The American Museum in Britain is unveiling a £500 000 overhaul in its Grade I listed country house location, undertaken by Chester museum design consultancy Headland Design Associates.
The basement space improvements are part of an ongoing three-phase revamp, which the organisation predicts will eventually cost about $10m (£5.1m) and take three years to complete. As well as the new basement exhibition, an American folk art exhibition will take over the previous café space, a new café will be built and an education and meeting space will be installed.
Headland Design Associates’ brief was to make the neglected basement area more ‘intellectually and physically accessible’ through a new exhibition. The basement has housed the same collection since the museum opened in 1961, but it will now help visitors to put American history in context before they enter the historic room sets and displays found on the floors above.
The work was sponsored by a grant from the Heritage Lottery Fund and involved opening up the ‘dingy’ underground space using techniques including minimal detailing, a limited colour palette, careful lighting and backlit graphics, says Headland director Rosemary Allen. ‘The space was very challenging – trying to open it out and make it feel airy and fresh was a long and complex task,’ she says.
Headland worked with teams of specialists on the details of the exhibition, which include audio elements from Manchester interactive consultancy Resolution, plasma screens and period costumes that may be worn by visitors.
The museum also commissioned a team of architects – led by Edward Nash of Nash Partnership – and specialist consultants who were charged with introducing environmental control systems so that sensitive material, such as native American Indian artefacts, could be safely displayed.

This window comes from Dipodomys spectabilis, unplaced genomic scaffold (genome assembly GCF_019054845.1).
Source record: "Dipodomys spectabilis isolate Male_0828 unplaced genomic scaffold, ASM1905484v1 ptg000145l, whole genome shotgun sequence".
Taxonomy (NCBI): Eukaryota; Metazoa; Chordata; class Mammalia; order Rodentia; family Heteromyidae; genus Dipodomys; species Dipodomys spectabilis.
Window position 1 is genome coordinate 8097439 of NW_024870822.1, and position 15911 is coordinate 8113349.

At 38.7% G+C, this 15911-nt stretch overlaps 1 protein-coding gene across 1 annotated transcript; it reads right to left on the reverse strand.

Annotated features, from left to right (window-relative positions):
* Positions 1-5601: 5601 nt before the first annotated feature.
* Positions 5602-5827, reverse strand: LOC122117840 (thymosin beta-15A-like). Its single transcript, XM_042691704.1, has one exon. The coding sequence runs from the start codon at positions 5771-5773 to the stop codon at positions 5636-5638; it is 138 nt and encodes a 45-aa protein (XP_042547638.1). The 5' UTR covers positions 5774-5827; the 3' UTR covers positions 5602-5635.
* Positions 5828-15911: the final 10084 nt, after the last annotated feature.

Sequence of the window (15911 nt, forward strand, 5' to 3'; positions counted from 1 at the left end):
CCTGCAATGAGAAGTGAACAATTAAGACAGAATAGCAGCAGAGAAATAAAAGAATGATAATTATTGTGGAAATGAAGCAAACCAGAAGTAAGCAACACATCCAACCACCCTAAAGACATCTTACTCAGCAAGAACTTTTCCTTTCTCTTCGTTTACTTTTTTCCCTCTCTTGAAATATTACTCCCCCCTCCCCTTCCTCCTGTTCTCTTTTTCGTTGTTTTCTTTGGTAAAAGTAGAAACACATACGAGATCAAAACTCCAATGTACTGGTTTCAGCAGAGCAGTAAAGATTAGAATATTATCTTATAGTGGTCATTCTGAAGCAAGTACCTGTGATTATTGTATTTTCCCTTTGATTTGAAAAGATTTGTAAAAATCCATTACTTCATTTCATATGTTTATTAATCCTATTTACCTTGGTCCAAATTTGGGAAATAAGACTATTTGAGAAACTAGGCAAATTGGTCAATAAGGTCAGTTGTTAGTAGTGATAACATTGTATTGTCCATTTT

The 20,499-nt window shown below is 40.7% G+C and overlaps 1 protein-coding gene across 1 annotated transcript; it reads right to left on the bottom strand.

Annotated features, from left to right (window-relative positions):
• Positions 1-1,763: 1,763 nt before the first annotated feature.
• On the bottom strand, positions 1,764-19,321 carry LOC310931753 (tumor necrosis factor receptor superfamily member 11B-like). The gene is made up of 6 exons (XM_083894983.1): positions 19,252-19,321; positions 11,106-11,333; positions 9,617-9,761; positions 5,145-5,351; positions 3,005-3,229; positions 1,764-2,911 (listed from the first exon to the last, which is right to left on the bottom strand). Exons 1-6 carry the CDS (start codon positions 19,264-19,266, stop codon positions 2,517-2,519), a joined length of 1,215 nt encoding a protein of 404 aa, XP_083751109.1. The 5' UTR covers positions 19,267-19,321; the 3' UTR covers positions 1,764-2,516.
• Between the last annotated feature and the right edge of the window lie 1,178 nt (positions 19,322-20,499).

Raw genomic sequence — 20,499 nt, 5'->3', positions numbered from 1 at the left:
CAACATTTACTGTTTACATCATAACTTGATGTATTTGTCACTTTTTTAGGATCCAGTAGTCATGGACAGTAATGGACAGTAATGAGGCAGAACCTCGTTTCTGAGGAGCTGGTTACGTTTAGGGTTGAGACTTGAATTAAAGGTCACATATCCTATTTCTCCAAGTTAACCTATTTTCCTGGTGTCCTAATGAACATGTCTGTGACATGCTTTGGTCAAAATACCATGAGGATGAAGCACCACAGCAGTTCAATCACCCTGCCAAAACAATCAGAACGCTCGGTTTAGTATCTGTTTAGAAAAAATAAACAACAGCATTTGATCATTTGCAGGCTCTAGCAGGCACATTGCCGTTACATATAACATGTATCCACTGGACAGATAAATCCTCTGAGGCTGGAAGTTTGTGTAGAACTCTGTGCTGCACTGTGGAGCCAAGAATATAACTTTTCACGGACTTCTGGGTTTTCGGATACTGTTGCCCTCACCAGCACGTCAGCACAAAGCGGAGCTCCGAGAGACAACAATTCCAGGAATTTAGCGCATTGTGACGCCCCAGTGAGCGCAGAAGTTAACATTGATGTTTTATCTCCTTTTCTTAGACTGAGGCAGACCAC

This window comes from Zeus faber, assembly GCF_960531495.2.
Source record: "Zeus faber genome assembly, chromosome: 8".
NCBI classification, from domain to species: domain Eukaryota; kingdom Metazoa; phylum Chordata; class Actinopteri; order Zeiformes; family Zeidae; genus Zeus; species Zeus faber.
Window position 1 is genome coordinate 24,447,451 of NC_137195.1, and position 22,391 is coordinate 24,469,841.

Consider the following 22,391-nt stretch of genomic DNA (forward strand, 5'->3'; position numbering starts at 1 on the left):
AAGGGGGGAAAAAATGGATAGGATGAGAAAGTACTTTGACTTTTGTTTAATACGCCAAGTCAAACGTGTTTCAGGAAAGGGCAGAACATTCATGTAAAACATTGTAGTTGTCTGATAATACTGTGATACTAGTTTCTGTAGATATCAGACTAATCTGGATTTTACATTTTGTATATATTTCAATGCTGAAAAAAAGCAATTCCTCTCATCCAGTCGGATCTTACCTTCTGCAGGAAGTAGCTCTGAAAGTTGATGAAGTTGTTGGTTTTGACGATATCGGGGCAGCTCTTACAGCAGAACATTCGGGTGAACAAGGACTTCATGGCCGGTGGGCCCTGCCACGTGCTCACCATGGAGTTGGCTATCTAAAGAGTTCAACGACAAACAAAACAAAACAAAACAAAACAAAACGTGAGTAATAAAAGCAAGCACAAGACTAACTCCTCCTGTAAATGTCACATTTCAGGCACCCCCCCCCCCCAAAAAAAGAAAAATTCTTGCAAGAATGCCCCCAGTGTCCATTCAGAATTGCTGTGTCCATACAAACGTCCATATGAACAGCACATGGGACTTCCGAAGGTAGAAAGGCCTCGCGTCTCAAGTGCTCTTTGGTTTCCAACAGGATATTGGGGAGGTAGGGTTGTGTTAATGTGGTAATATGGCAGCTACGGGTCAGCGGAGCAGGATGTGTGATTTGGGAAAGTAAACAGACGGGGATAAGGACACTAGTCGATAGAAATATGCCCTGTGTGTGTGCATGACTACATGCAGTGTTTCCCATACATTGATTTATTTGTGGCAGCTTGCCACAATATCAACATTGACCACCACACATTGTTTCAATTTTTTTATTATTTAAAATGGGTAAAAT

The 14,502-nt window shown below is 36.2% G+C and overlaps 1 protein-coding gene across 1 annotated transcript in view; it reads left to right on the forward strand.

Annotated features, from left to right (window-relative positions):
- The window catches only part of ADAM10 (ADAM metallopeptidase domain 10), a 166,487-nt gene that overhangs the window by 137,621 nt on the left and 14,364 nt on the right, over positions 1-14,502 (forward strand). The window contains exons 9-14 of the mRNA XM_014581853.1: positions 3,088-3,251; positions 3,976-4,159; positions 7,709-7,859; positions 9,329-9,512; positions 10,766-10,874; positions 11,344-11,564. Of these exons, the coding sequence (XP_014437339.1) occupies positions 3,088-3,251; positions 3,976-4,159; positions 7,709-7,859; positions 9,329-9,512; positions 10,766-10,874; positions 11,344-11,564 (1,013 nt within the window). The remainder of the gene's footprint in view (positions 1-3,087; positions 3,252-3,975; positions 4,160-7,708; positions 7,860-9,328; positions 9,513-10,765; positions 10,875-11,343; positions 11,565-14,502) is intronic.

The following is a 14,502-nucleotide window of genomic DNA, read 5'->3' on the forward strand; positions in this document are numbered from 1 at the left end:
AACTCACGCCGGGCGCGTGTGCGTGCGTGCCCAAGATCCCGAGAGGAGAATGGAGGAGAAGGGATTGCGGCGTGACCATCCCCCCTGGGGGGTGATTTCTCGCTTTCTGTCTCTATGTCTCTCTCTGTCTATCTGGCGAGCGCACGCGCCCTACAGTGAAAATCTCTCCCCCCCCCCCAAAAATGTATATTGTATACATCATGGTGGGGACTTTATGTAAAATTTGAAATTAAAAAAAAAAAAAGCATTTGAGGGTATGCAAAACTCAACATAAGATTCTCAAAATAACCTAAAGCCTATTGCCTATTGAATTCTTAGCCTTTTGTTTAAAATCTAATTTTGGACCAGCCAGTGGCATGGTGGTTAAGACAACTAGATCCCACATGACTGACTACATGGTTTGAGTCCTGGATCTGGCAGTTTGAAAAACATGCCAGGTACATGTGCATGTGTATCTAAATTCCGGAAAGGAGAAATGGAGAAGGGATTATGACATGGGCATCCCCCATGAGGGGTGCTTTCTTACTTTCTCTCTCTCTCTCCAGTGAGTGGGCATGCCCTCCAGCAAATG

‘When the museum opened in 1961, everything was very up-to-date,’ says museum director Julian Blades. ‘But now we need to move into the 21st century. The basement is our largest exhibition space and we needed it to be directed at different levels, to be all-encompassing.’
Blades has not ruled out the possibility of appointing additional designers to work on the catering, folk art exhibition and education space, but says it is unlikely that much more work of this nature will be commissioned. This is because the museum relies almost entirely on money from private donors based in the US and the continuation of the work is dependent on new funds.
AMERICAN MUSEUM IN BRITAIN
• Housed in Claverton Manor, near Bath
• Comprises 15 period rooms, which show off typical interiors from different eras in American history
• Examples include French wallpaper featuring corn cobs, specially made for the American market, and a reproduction of a New Orleans bedroom at the time of the American Civil War
• Centrepiece of expansion plans will be a 510m2 education centre which is expected to cost £1.9m